Although the mother's assignment of rights would make CSEA a proper party to a support action, it does not make CSEA a proper party to a divorce action. CSEA cites Civ.R. 75(B) as authority for the proposition that it be joined as a party to the divorce proceedings. However, Civ.R. 75 states that ordinary rules relating to permissive and mandatory joinder of parties do not apply in divorce actions. Existing exceptions relate to a person or corporation claiming an interest in property out of which an award of spousal or other support might be made. See Civ.R. 75(B)(1).

CSEA makes no claim to an interest in "property" out of which an award of support might be made in a sense contemplated by the rule. Civ.R. 75(B)(1) properly applies to pecuniary or equitable interests in a debtor/creditor situation. CSEA does not claim such an interest. It does claim an interest in enforcing payment of all support obligations, but that interest does not arise out of any claim to obligor spouse's wages.

Nor for that matter is CSEA a real party in interest to the divorce action. A "real party in interest" is "one who has a real interest in the subject matter of the litigation, and not merely an interest in the action itself, i.e., one who is directly benefitted or injured by the outcome of the case." (Emphasis sic.) Shealy v. Campbell (1985), 20 Ohio St.3d 23, 24, 20 OBR 210, 211, 485 N.E.2d 701, 702. CSEA makes no claim that it had a substantive right to relief in the divorce action or that it was entitled to damages. Young v. Merrill Lynch, Pierce, Fenner & Smith, Inc. (1993), 88 Ohio App.3d 12, 623 N.E.2d 94. While the state "has a direct financial interest in the enforcement of child support orders," Cramer v. Petrie, supra, 70 Ohio St.3d at 134, 637 N.E.2d at 885, it has no right to participate in the creation of such orders. We are aware of no authority that would permit CSEA to be a party to the divorce decree, cf. DeLong v. Stark Cty. Dept. of Human...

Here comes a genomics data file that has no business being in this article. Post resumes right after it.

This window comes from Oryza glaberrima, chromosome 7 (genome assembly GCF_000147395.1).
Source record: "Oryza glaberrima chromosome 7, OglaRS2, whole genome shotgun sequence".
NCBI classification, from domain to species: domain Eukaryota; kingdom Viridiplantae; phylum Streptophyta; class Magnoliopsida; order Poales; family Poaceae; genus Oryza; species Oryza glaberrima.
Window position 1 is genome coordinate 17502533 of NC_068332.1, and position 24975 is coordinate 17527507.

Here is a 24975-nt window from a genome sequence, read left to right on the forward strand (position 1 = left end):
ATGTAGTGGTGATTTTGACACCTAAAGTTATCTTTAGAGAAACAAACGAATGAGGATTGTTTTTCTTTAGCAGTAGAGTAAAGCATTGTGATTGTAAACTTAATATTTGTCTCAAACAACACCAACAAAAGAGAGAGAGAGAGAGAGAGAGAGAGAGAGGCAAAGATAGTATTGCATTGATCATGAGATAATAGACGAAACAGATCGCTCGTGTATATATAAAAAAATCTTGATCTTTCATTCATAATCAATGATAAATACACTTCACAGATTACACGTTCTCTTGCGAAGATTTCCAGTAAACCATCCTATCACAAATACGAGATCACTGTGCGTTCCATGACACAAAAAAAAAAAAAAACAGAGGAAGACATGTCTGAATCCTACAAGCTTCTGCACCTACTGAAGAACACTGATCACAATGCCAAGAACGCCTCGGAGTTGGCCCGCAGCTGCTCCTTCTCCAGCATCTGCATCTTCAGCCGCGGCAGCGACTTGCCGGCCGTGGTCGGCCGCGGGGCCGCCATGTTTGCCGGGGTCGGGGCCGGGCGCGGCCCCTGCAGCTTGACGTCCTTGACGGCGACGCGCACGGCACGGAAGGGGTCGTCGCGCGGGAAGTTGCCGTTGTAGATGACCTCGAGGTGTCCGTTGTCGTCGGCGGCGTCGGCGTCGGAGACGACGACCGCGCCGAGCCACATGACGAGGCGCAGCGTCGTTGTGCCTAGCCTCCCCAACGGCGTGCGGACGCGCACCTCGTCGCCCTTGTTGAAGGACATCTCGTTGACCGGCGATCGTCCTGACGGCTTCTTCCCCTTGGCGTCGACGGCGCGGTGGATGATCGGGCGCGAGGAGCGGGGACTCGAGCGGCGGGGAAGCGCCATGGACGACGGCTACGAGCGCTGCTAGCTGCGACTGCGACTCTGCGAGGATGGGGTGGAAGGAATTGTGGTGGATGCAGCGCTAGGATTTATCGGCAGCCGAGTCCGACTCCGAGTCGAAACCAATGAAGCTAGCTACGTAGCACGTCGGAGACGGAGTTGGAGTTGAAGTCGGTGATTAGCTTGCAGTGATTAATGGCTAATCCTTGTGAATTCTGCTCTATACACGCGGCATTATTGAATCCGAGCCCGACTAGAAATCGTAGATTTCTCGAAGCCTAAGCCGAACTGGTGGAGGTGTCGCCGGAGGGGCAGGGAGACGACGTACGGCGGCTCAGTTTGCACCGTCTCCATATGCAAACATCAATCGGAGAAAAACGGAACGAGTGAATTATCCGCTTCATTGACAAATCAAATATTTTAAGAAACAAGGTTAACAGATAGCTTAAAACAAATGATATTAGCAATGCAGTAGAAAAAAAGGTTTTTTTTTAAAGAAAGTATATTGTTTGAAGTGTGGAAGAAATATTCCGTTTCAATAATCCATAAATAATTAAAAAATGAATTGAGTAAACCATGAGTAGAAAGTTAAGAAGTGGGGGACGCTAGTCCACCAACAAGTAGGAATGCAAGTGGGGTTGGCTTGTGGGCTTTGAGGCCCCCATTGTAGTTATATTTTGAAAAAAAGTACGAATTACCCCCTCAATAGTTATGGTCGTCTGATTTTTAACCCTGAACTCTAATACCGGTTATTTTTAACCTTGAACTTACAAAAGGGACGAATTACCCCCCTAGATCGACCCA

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8 cases
  • Sweeney v. Sweeney
    • United States
    • Ohio Court of Appeals
    • March 31, 2016
    ...is nothing in the record indicating to whom precisely notice of the hearing was sent.5 Sweeney also cites Starr v. Starr, 109 Ohio App.3d 116, 671 N.E.2d 1097 (8th Dist.1996), for the proposition that a “child support enforcement agency was not a proper party to a divorce action in which th......
  • S/o, ex rel. Cuyahoga Child Support Enforcement Agency and Charlene Armstrong v. Donald Sanders
    • United States
    • Ohio Court of Appeals
    • April 2, 1998
    ... ... State of Ohio, CSEA & Seals v. Seals (May 9, 1996), ... Cuyahoga App. No. 69249, unreported; Starr v. Starr ... (1996), 109 Ohio App.3d 116, 119; State ex rel. Lamier v ... Lamier (1995), 105 Ohio App.3d 797, 802. The state's ... ...
  • In re Lepore
    • United States
    • Ohio Court of Appeals
    • July 22, 2015
    ...See Bowley v. Bowley, 12th Dist. Warren No. CA97-12-126, 1998 Ohio App. LEXIS 2280, *3-4 (May 26, 1998); Starr v. Starr, 109 Ohio App.3d 116, 121, 671 N.E.2d 1097 (8th Dist.1996). {¶15} There is no question that the trial court's order in the decree of legal separation and the decree of sha......
  • Burton v. Harris
    • United States
    • Ohio Court of Appeals
    • March 21, 2013
    ...immediately after deciding Lozada, the Eighth District Court of Appeals reached a contrary conclusion in Starr v. Starr, 109 Ohio App.3d 116, 671 N.E.2d 1097 (8th Dist.1996). There, the court held that the child support enforcement agency was not a proper party to a divorce action in which ......